Journalism isn’t punditry
By Patrick Vaillancourt, News Editor
The only truly individual thing about each of us stems from our ability to formulate our own opinions on any number of issues we deem worthy of our attention. It’s fortunate that we here in Canada have the right to express our thoughts and participate in a lively exchange of ideas. This is evidenced by this very article and that of Mr. Chan, who has taken a contrary position to the one I’m about to express.
It is, however, an objective reporting of facts and events that makes it possible for one to formulate an opinion that enhances the level of discourse in a society. Journalism, at its finest, presents someone with the facts and allows them to formulate their own conclusions and opinions. Opinion passed off as news isn’t journalism at all—it’s punditry.
Allow me to illustrate my point with a well-known example.
Barack Obama was elected in 2008 to be the 44th President of the United States. Prior to and immediately following his election, American talk personalities, such as Rush Limbaugh, took to the airwaves making irresponsible and untrue claims about Obama’s birthplace—despite the widely reported fact that Obama is an American-born citizen. The place of Obama’s birth had been objectively determined when the media began publishing copies of his Hawaiian birth certificate. The pundits, however, fuelled by partisan political purposes and the promise of media attention, continued to impress upon Americans that their opinion (that Obama was not constitutionally eligible for the presidency) could be passed off as news.
News at its purest is the quest for truth, no matter where it leads. Ordinary people rely on this information for a variety of purposes, including the formulation of an opinion on any given subject. It’s for this reason that stories passed off as news must be factual and up to date.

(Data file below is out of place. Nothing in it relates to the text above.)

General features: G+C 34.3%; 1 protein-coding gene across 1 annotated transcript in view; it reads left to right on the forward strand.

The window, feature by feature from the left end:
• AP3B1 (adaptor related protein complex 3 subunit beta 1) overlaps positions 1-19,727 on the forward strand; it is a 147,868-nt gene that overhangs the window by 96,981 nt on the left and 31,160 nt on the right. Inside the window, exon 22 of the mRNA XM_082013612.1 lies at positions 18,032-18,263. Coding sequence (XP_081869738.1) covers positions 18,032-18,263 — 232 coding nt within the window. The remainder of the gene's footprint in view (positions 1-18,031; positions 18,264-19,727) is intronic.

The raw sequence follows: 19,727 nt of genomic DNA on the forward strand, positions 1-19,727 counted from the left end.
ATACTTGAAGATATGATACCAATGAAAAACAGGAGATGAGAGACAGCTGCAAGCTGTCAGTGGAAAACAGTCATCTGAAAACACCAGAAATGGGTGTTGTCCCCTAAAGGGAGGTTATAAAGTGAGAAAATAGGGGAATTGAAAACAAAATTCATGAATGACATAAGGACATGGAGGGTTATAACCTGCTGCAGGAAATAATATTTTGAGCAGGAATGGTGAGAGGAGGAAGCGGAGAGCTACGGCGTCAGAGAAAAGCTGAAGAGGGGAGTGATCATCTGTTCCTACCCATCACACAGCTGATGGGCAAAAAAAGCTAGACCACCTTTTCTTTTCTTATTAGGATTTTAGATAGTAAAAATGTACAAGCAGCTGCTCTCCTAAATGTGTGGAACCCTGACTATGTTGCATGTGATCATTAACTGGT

In the example above, the opinions of right-wing ideologues were delivered to media consumers as news items, sparking a nationwide debate in America about their president’s legitimacy.
No doubt, my friend and colleague will argue that news stories cannot be truly objective; that humankind doesn’t have the ability to present an unbiased version of events; and that news is only as objective as the source telling of the story.
Alex Jones, a Pulitzer Prize-winning journalist, distinguished between objectivity and bias, saying that “objectivity does not require that journalists be blank slates free of bias. In fact, objectivity is necessary because they are biased.”
I’m as biased as they come. I’m a card-carrying member of the Liberal Party of Canada. As a citizen, I’m entitled to my own opinion, no matter how partisan it may be. As a journalist, however, my role is to present the public with facts, not speculation or conjecture.
Journalists contribute to raising the level and quality of public discourse in a community, but can only do so by presenting the public with a truthful account of facts.
The pure journalist neither panders to political ideology nor to a group. The journalist must be prepared to ruffle some feathers for a story, understanding that their constituency isn’t a readership, a viewership, or sources—their constituency is the truth.